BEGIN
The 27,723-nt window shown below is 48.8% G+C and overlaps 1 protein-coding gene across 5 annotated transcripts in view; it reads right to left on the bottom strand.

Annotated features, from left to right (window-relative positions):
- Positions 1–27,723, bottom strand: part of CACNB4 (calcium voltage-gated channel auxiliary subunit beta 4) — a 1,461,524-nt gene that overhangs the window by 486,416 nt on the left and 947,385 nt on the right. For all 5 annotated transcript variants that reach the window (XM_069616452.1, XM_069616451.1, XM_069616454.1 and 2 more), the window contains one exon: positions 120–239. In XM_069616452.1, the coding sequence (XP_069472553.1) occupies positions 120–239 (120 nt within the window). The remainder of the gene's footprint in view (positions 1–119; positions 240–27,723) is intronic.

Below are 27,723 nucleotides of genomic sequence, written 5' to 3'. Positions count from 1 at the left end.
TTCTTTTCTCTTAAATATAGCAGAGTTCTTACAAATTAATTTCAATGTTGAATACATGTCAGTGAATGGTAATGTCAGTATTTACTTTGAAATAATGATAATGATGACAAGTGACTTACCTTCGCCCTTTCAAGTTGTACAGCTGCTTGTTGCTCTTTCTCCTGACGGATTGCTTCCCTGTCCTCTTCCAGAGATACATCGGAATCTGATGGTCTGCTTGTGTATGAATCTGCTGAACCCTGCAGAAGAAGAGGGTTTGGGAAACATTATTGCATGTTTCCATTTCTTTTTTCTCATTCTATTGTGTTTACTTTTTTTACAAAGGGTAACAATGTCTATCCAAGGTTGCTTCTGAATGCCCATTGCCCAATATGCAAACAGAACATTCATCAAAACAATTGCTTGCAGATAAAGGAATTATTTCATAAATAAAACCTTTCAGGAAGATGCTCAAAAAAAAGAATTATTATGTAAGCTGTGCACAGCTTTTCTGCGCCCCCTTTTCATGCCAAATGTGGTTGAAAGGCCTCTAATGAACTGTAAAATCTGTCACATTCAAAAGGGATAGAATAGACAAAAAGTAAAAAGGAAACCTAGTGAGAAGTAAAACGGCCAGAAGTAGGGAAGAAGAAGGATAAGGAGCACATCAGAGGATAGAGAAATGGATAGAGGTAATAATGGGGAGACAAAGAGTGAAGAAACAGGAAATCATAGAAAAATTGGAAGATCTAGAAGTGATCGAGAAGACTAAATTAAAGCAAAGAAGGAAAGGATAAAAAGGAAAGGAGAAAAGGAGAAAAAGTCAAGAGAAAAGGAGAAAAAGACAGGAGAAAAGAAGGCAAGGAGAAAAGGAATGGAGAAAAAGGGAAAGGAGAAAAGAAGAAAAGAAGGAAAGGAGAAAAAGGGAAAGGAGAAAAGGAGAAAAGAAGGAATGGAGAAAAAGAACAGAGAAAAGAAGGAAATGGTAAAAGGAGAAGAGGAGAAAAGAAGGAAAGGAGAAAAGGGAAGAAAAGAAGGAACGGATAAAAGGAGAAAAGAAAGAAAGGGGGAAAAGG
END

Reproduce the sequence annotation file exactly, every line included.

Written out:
The 27,723-nt window shown below is 48.8% G+C and overlaps 1 protein-coding gene across 5 annotated transcripts in view; it reads right to left on the bottom strand.

Annotated features, from left to right (window-relative positions):
- Positions 1–27,723, bottom strand: part of CACNB4 (calcium voltage-gated channel auxiliary subunit beta 4) — a 1,461,524-nt gene that overhangs the window by 486,416 nt on the left and 947,385 nt on the right. For all 5 annotated transcript variants that reach the window (XM_069616452.1, XM_069616451.1, XM_069616454.1 and 2 more), the window contains one exon: positions 120–239. In XM_069616452.1, the coding sequence (XP_069472553.1) occupies positions 120–239 (120 nt within the window). The remainder of the gene's footprint in view (positions 1–119; positions 240–27,723) is intronic.

Below are 27,723 nucleotides of genomic sequence, written 5' to 3'. Positions count from 1 at the left end.
TTCTTTTCTCTTAAATATAGCAGAGTTCTTACAAATTAATTTCAATGTTGAATACATGTCAGTGAATGGTAATGTCAGTATTTACTTTGAAATAATGATAATGATGACAAGTGACTTACCTTCGCCCTTTCAAGTTGTACAGCTGCTTGTTGCTCTTTCTCCTGACGGATTGCTTCCCTGTCCTCTTCCAGAGATACATCGGAATCTGATGGTCTGCTTGTGTATGAATCTGCTGAACCCTGCAGAAGAAGAGGGTTTGGGAAACATTATTGCATGTTTCCATTTCTTTTTTCTCATTCTATTGTGTTTACTTTTTTTACAAAGGGTAACAATGTCTATCCAAGGTTGCTTCTGAATGCCCATTGCCCAATATGCAAACAGAACATTCATCAAAACAATTGCTTGCAGATAAAGGAATTATTTCATAAATAAAACCTTTCAGGAAGATGCTCAAAAAAAAGAATTATTATGTAAGCTGTGCACAGCTTTTCTGCGCCCCCTTTTCATGCCAAATGTGGTTGAAAGGCCTCTAATGAACTGTAAAATCTGTCACATTCAAAAGGGATAGAATAGACAAAAAGTAAAAAGGAAACCTAGTGAGAAGTAAAACGGCCAGAAGTAGGGAAGAAGAAGGATAAGGAGCACATCAGAGGATAGAGAAATGGATAGAGGTAATAATGGGGAGACAAAGAGTGAAGAAACAGGAAATCATAGAAAAATTGGAAGATCTAGAAGTGATCGAGAAGACTAAATTAAAGCAAAGAAGGAAAGGATAAAAAGGAAAGGAGAAAAGGAGAAAAAGTCAAGAGAAAAGGAGAAAAAGACAGGAGAAAAGAAGGCAAGGAGAAAAGGAATGGAGAAAAAGGGAAAGGAGAAAAGAAGAAAAGAAGGAAAGGAGAAAAAGGGAAAGGAGAAAAGGAGAAAAGAAGGAATGGAGAAAAAGAACAGAGAAAAGAAGGAAATGGTAAAAGGAGAAGAGGAGAAAAGAAGGAAAGGAGAAAAGGGAAGAAAAGAAGGAACGGATAAAAGGAGAAAAGAAAGAAAGGGGGAAAAGG